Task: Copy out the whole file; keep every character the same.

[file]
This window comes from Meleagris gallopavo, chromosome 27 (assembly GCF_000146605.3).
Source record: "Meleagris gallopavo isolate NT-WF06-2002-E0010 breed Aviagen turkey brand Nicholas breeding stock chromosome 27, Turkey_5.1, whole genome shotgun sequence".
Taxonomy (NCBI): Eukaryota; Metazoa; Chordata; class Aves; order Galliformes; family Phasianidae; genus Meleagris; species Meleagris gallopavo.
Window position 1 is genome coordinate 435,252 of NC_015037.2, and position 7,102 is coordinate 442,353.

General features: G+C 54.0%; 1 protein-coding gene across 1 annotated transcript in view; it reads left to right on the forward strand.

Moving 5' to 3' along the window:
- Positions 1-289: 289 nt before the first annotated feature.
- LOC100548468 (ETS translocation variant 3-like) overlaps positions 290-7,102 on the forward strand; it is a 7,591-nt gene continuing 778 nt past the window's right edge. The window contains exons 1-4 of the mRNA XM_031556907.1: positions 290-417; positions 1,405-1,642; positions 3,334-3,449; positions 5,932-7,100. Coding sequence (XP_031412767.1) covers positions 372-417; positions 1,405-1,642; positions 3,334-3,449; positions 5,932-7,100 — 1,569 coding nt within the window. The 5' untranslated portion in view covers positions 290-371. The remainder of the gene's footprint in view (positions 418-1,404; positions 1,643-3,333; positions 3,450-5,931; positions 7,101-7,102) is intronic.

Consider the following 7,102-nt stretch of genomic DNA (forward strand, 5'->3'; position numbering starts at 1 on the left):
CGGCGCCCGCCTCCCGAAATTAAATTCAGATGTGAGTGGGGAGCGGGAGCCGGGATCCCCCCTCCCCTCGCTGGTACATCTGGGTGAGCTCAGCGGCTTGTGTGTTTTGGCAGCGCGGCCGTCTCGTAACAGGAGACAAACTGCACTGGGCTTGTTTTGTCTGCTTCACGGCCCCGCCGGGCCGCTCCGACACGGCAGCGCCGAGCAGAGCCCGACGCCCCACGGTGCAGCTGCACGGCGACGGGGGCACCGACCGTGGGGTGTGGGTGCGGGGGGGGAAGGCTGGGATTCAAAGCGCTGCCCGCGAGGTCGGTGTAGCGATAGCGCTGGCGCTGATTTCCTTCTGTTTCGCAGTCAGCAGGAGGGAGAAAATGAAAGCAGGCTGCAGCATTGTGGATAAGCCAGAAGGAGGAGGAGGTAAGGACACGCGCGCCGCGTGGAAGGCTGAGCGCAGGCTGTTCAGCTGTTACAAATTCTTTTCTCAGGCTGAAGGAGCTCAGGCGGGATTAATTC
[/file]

This window comes from Meleagris gallopavo, chromosome 27 (assembly GCF_000146605.3).
Source record: "Meleagris gallopavo isolate NT-WF06-2002-E0010 breed Aviagen turkey brand Nicholas breeding stock chromosome 27, Turkey_5.1, whole genome shotgun sequence".
Taxonomy (NCBI): Eukaryota; Metazoa; Chordata; class Aves; order Galliformes; family Phasianidae; genus Meleagris; species Meleagris gallopavo.
Window position 1 is genome coordinate 435,252 of NC_015037.2, and position 7,102 is coordinate 442,353.

General features: G+C 54.0%; 1 protein-coding gene across 1 annotated transcript in view; it reads left to right on the forward strand.

Moving 5' to 3' along the window:
- Positions 1-289: 289 nt before the first annotated feature.
- LOC100548468 (ETS translocation variant 3-like) overlaps positions 290-7,102 on the forward strand; it is a 7,591-nt gene continuing 778 nt past the window's right edge. The window contains exons 1-4 of the mRNA XM_031556907.1: positions 290-417; positions 1,405-1,642; positions 3,334-3,449; positions 5,932-7,100. Coding sequence (XP_031412767.1) covers positions 372-417; positions 1,405-1,642; positions 3,334-3,449; positions 5,932-7,100 — 1,569 coding nt within the window. The 5' untranslated portion in view covers positions 290-371. The remainder of the gene's footprint in view (positions 418-1,404; positions 1,643-3,333; positions 3,450-5,931; positions 7,101-7,102) is intronic.

Consider the following 7,102-nt stretch of genomic DNA (forward strand, 5'->3'; position numbering starts at 1 on the left):
CGGCGCCCGCCTCCCGAAATTAAATTCAGATGTGAGTGGGGAGCGGGAGCCGGGATCCCCCCTCCCCTCGCTGGTACATCTGGGTGAGCTCAGCGGCTTGTGTGTTTTGGCAGCGCGGCCGTCTCGTAACAGGAGACAAACTGCACTGGGCTTGTTTTGTCTGCTTCACGGCCCCGCCGGGCCGCTCCGACACGGCAGCGCCGAGCAGAGCCCGACGCCCCACGGTGCAGCTGCACGGCGACGGGGGCACCGACCGTGGGGTGTGGGTGCGGGGGGGGAAGGCTGGGATTCAAAGCGCTGCCCGCGAGGTCGGTGTAGCGATAGCGCTGGCGCTGATTTCCTTCTGTTTCGCAGTCAGCAGGAGGGAGAAAATGAAAGCAGGCTGCAGCATTGTGGATAAGCCAGAAGGAGGAGGAGGTAAGGACACGCGCGCCGCGTGGAAGGCTGAGCGCAGGCTGTTCAGCTGTTACAAATTCTTTTCTCAGGCTGAAGGAGCTCAGGCGGGATTAATTC